Principles of Sugar Technology - 1st Edition - ISBN: 9781483232522, 9781483275109

Principles of Sugar Technology

1st Edition

Editors: Pieter Honig
eBook ISBN: 9781483275109
Imprint: Elsevier
Published Date: 1st January 1953
Page Count: 790
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Principles of Sugar Technology focuses on the principles, methodologies, and processes involved in sugar technology, including properties of sugar and agents involved in its manufacture.
The selection first offers information on the chemical and physical properties of sucrose, as well as decomposition, structure of the sucrose molecule, sucrose derivatives, crystallized and amorphous sucrose, and solvents. The book then takes a look at the physical and chemical properties of reducing sugars and non-nitrogenous organic acids of sugarcane.
The publication ponders on nitrogen-containing nonsugars (amino acids and proteins), complex organic nonsugars of high molecular weight, and lipids of sugarcane. Discussions focus on the distribution of nitrogen in sugarcane, amino acids in cane juice and leaves, lignin, pectin, proteins, and significance of waxy and fatty lipids in sugar manufacture. The text also examines color and colored nonsugars, inorganic nonsugars, and agents used in sugar manufacture.
The selection is a dependable reference for readers interested in sugar technology.

Table of Contents



Part One - Physical and Chemical Properties of Sugars and Nonsugars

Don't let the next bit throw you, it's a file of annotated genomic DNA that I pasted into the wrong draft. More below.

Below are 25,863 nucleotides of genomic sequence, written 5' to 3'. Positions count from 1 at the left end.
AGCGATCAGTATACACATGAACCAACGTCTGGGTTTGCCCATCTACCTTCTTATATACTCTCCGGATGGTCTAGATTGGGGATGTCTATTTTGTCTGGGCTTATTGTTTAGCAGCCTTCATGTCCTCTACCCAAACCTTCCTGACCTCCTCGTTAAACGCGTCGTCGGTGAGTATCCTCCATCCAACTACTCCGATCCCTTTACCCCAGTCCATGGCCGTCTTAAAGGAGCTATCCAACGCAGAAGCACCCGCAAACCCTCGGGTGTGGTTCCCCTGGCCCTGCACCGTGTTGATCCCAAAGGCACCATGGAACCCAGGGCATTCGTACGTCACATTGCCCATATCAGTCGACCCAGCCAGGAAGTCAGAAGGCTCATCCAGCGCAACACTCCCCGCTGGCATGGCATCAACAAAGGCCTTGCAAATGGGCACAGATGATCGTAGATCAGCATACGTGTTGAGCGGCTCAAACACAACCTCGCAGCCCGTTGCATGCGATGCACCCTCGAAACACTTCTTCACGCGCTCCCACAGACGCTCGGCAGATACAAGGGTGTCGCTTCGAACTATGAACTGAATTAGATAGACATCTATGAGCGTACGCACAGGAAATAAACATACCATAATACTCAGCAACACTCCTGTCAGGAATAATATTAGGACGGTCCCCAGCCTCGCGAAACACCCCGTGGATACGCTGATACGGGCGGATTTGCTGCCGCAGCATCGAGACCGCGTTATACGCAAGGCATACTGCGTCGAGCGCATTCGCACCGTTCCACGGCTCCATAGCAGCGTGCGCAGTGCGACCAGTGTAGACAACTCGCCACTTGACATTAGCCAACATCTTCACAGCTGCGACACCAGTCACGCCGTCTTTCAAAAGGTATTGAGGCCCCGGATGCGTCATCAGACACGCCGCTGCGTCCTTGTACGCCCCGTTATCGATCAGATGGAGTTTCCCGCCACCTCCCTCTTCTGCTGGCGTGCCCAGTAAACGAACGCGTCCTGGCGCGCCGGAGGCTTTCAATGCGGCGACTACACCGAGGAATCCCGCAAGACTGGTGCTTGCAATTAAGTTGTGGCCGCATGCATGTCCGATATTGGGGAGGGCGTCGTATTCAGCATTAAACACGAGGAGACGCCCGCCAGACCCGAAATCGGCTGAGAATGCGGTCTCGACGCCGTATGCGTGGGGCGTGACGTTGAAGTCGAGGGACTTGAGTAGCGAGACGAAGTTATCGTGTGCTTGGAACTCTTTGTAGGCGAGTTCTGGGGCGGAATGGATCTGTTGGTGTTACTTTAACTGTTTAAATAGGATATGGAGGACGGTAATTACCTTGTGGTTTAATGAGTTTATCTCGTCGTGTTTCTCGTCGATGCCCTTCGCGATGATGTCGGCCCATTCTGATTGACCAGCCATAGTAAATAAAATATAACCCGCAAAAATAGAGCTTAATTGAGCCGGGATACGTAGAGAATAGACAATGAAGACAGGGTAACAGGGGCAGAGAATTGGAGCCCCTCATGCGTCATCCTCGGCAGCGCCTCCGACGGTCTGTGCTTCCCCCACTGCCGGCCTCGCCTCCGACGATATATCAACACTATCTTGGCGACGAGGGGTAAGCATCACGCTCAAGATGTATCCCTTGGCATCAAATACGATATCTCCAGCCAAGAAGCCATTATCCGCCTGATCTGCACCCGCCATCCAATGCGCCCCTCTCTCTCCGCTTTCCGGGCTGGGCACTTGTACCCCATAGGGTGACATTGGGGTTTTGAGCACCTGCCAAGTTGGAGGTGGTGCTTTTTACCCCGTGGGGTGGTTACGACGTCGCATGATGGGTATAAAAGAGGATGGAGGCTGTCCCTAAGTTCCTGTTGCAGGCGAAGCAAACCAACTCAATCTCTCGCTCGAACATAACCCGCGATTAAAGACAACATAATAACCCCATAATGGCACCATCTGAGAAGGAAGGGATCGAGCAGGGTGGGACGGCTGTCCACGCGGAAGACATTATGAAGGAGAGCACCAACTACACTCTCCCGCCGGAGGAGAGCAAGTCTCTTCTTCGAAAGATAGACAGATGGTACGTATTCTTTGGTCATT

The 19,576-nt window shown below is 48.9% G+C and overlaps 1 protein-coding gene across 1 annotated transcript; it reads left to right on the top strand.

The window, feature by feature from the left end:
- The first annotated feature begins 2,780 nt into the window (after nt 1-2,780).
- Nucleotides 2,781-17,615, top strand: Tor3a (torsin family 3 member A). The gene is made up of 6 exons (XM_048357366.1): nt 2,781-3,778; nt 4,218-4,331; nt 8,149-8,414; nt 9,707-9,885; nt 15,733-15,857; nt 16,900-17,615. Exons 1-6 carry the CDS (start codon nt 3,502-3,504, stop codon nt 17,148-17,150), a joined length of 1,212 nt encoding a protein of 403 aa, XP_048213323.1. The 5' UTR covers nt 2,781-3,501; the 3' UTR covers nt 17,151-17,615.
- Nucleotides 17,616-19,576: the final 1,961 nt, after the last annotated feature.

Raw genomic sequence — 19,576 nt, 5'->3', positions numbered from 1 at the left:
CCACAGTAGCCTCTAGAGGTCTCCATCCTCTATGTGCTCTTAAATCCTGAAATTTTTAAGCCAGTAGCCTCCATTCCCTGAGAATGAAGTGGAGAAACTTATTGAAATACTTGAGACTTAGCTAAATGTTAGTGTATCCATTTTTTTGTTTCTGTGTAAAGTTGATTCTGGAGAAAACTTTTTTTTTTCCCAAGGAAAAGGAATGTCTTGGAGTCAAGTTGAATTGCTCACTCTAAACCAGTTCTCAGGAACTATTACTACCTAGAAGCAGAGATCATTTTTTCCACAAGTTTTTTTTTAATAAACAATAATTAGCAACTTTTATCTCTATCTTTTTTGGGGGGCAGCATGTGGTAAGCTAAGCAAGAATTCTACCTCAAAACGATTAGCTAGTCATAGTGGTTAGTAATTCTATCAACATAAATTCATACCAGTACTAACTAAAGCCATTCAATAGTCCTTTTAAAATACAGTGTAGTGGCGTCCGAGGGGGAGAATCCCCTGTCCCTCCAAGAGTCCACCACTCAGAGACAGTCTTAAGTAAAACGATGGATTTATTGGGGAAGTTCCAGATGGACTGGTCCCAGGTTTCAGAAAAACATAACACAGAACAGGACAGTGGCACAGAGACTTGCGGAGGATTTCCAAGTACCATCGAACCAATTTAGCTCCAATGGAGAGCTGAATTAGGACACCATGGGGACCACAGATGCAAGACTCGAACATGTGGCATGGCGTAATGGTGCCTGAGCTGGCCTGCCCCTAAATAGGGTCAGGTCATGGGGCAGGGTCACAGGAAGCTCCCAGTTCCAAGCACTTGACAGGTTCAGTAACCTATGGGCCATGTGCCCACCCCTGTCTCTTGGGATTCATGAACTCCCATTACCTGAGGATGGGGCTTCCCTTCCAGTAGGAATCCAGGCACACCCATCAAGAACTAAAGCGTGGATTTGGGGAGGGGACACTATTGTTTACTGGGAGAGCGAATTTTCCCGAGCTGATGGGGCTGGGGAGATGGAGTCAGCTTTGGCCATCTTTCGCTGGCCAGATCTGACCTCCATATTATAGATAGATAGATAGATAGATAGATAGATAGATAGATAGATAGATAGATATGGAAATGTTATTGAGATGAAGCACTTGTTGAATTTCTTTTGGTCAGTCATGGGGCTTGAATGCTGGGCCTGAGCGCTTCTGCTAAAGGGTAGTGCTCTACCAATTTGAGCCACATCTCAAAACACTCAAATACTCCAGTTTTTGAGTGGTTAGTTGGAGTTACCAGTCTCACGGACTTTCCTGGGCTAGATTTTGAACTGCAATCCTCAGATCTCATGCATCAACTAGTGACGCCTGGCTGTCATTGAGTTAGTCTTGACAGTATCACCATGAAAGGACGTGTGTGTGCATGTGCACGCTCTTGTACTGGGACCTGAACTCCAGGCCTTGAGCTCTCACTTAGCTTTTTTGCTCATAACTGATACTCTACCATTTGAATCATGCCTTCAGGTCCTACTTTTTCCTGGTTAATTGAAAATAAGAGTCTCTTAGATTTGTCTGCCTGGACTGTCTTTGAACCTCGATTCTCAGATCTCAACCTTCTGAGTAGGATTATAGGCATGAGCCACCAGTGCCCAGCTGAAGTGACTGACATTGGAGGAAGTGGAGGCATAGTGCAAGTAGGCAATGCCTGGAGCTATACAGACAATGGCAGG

1. Chemical Properties of Sucrose

1. Structure of the Sucrose Molecule

2. Synthesis of Sucrose

3. Sucrose Derivatives

4. Decomposition of Sucrose

5. Biochemical Reactions


2. Physical Properties of Sucrose

1. Sucrose Molecule

2. Crystallized Sucrose

3. Amorphous Sucrose

4. Aqueous Sucrose Solutions

5. Various Solvents


3. Physical and Chemical Properties of the Reducing Sugars (Dextrose and Levulose)

1. Introduction

2. Physical Properties of Dextrose Solutions

3. Physical Properties of Levulose Solutions

4. Physical Properties of Invert Sugar Solutions

5. Chemical Reactions of Dextrose and Levulose with Organic Reagents

6. Chemical Reactions of Dextrose and Levulose with Inorganic Reagents

7. Decomposition Reactions

8. Oxidation Reactions

9. Unfermentable Products in Cane Molasses

10. Methods of Analysis

11. Color Tests


4. The Non-Nitrogenous Organic Acids of Sugarcane

1. Introduction

2. Acids Isolated From Cane

3. Organic Acids Formed in Processing

4. Effect of Organic Acids On Clarification

5. Organic Acids in Molasses and Other Products